With a long history of volunteering, Parise — also a college professor — decided to go one step further in an effort to help more people.

In 2010, she formed Jolly Old Soles, a non-profit organization dedicated to collecting new and used shoes and redistributing them to needy individuals.

Parise said she decided to focus on footwear, figuring that it is something people always need.

Shoes are also something everyone can donate, she added.

Today, Ruggio and Parise’s daughter, Morgan Parise, who often joined her mother on her other volunteer efforts, both serve as board members of Jolly Old Soles.

The organization’s name was especially meaningful, because it is dedicated to giving another life to shoes, Ruggio said.

To date, the organization collected nearly 8,500 shoes. Of that number, 7,387 pairs have been redistributed to needy individuals both nearby and in other states and countries.

“We try to meet the needs of organizations who call with a specific request for a certain type of shoe in a specific size,” Morgan Parise said.

“My mom has always been my number one role model,” she said. “She is very big into paying it forward.”

Shoes have been redistributed to local organizations like Hesed House, Wayside Cross Ministries and Bridge Communities.

Shoes also have been sent to children living on a South Dakota Native American reservations and nonprofits in other states such as Wisconsin, Tennessee, Missouri and Virginia.

Some shoes even reached children in the Dominican Republic.

Despite Jolly Old Soles’ large geographical reach of her organization, it is still looking for new nonprofits in need of shoes.

Shoes are something that many of us take for granted, Morgan Parise said. “But for some people, shoes are not readily available to them.”

Morgan who began volunteering for Jolly Old Soles when she was in high school often sorts

and organizes the shoes which are stored in the basement of her family’s Naperville home.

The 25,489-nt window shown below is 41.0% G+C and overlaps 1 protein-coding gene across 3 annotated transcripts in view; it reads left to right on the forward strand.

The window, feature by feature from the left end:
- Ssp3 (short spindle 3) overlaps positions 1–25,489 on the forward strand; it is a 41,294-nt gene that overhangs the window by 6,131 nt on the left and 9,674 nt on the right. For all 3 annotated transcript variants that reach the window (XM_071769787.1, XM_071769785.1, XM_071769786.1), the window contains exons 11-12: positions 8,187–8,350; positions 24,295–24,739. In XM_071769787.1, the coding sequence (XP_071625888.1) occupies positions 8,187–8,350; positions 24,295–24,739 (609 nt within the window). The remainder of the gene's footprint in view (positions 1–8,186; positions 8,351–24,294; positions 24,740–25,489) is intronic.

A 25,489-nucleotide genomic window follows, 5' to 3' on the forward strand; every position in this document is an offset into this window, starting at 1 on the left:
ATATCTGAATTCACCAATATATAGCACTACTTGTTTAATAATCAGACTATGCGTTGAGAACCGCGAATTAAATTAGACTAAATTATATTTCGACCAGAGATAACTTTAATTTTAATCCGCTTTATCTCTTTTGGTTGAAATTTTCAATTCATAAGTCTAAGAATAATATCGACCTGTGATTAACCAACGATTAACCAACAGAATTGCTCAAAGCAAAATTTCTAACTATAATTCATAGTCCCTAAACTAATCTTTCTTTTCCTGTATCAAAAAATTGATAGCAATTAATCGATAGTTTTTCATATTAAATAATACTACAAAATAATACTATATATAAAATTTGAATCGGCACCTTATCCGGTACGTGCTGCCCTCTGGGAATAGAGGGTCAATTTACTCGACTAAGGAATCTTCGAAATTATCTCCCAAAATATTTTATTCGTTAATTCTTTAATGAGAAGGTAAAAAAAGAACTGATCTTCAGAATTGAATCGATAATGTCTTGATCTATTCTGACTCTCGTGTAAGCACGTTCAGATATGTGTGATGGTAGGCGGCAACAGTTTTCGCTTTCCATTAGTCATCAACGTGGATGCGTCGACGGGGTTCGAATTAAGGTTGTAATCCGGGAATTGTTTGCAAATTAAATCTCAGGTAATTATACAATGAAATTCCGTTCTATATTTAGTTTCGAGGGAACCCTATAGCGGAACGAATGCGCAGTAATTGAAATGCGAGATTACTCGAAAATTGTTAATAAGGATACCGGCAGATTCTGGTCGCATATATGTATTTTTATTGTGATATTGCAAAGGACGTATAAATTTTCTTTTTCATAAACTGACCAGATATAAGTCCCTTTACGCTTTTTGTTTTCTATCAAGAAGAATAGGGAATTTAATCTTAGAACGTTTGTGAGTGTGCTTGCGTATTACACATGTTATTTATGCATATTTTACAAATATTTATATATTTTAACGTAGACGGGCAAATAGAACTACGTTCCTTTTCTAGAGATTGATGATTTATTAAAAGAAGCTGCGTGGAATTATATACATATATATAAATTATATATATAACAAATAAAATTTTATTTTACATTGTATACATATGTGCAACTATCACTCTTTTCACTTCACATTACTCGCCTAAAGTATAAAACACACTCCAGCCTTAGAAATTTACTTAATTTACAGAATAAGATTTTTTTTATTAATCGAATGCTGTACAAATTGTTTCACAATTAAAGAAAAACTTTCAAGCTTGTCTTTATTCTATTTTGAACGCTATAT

Graduating with a degree in elementary education from Eastern Illinois University, Parise also has taken shoes collected by her mother’s organization and distributed them to needy school children in the Charleston area.

Students in need of volunteer hours also have come to the Parise’s house and organized the shoes.

When forming the nonprofit, Ruggio said they found that sometimes used shoes are donated, but many used shoes are thrown away.

Parise who also has an interest in recycling and repurposing found that Nike will take used shoes and recycle them into different track surfaces, gym flooring tiles, and playground surfacing.

Each month, Parise drops shoes that do not have a match or shoes that are too damaged at the Nike Outlet.

“Every shoe gets a home,” she said.

Jolly Old Shoes collects new and used shoes, shoe laces and gift cards to stores that sell shoes and shoe supplies. Many of the shoes are dropped off at Parise’s house or picked up by Parise herself.

The organization also accepts monetary donations to help pay for shipping shoes.

Individuals interested in making donations should contact Dr. Phyllis Parise at (630) 456-2348, pparise@sbcglobal.net or www.jollyoldsoles.com.